Two eclipses this September!

posted: 835 days ago, on Monday, 2015 Aug 31 at 01:52
tags: astronomy, outreach, almanack, Sun, Moon, solar eclipse, lunar eclipse.

Update: solar eclipse photos.

Partial Eclipse of the Sun – Sunday, Sep 13

A partial eclipse of the Sun – when the Moon moves in-between the Sun and the Earth – is a beautiful event to witness.

The eclipse early on Sunday morning will be visible across southern Africa. The table gives the time of maximum eclipse (when most of the Sun is covered by the Moon) as well as the altitude of the Sun at that moment.

For most of southern Africa the Sun will be very low above the horizon during the eclipse (which starts about 1 hour before the time of maximum) so make sure you have a low horizon from which to view it.

REMEMBER: Never look at the Sun without proper eye protection. Permanent blindness can result from the shortest look through binoculars or a telescope.

Predictions for places in southern Africa

The following list gives the time (SAST) of maximum eclipse, and the altitude of the Sun above the horizon at that moment:

Antananarivo (07:43, 39°); Bloemfontein (07:39, 17°); Cape Town (07:43, 10°); Cederberg (07:40, 11°); Durban (07:44, 22°); East London (07:47, 19°); Francistown (07:27, 17°); Gaborone (07:32, 16°); Harare (07:24, 21°); Johannesburg (07:35, 19°); Knysna (07:46, 15°); Komatipoort (07:37, 22°); Lusaka (07:20, 17°); Pretoria (07:35, 19°); Sutherland (07:42, 12°); Upington (07:35, 12°); Victoria Falls (07:22, 15°) and Windhoek (07:25, 07°).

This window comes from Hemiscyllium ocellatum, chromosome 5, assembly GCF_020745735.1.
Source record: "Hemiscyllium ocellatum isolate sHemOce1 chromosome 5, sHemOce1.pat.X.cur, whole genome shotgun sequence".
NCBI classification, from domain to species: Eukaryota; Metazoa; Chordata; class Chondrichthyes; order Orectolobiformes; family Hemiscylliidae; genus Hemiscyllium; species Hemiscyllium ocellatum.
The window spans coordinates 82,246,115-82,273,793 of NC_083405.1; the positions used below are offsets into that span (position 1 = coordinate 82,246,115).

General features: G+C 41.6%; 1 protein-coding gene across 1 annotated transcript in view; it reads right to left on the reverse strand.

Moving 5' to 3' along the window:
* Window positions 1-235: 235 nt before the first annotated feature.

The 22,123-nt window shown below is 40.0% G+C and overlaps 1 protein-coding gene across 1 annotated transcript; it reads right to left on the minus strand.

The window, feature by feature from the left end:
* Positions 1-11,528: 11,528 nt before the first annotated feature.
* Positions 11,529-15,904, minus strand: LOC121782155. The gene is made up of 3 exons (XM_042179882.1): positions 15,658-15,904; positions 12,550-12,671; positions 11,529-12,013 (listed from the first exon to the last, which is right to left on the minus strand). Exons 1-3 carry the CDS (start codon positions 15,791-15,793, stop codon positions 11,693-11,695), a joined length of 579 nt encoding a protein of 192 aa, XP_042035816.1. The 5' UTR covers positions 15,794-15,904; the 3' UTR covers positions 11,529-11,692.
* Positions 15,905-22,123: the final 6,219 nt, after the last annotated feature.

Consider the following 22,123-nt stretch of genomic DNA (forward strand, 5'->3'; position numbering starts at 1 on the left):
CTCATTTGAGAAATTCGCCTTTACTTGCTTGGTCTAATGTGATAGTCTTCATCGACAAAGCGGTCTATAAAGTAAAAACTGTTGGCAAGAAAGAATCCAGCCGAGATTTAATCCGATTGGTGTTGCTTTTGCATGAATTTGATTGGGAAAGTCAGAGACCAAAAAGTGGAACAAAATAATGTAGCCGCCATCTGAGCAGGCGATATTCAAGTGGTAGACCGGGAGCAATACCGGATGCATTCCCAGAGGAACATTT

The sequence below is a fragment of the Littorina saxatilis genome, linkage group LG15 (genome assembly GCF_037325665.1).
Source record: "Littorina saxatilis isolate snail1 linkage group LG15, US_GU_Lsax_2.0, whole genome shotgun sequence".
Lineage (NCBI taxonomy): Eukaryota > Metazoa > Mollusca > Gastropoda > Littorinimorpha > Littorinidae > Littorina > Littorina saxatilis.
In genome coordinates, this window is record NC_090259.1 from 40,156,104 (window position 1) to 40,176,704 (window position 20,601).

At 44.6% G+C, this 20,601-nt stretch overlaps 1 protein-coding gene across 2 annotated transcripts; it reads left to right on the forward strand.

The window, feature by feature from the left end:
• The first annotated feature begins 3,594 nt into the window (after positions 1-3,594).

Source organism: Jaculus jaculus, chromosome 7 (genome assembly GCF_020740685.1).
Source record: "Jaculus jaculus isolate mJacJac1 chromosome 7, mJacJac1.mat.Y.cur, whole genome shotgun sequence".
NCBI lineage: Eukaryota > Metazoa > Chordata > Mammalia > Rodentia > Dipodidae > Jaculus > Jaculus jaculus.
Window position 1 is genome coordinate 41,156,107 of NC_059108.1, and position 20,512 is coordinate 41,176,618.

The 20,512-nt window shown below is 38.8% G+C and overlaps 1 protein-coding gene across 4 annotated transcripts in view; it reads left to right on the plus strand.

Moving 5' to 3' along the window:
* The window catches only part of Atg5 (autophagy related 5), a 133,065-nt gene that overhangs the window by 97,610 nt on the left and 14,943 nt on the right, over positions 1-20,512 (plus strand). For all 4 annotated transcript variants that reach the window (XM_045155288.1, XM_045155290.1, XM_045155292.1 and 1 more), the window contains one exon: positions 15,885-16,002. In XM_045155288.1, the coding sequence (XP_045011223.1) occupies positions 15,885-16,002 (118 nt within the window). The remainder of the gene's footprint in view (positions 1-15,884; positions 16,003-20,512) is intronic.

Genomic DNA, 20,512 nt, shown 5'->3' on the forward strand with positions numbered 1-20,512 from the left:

Total Eclipse of the Moon – Monday, Sep 28

A total eclipse of the Moon is one of Nature’s true spectacles. The memory of seeing a blood-red Full Moon hanging in the sky will stay with you a long time, so make sure you see this one and share it with your family & friends.

The total eclipse this month starts early on Monday morning, just after 4 o’clock, and ends at about half past five. So either plan to get up early, or pull an all-nighter and have an Eclipse Party! The Moon will be low in the west so make sure you have a clear line of sight for the entire event.

The Moon will pass into the penumbra – the dim outer shadow of the Earth – just after 2 o’clock. Unless you are looking very carefully you probably won’t notice much of a change.

When the Moon enters the umbra – the dark part of the shadow – the real action starts (this is at 04:11, event U2 in the diagram) and you will see the Earth’s shadow beginning to cover the Moon. By maximum eclipse (M), the Moon will have an amazing copper or red colour, depending on atmospheric conditions. Now is a good time to practice howling!

nothing more to see. please move along.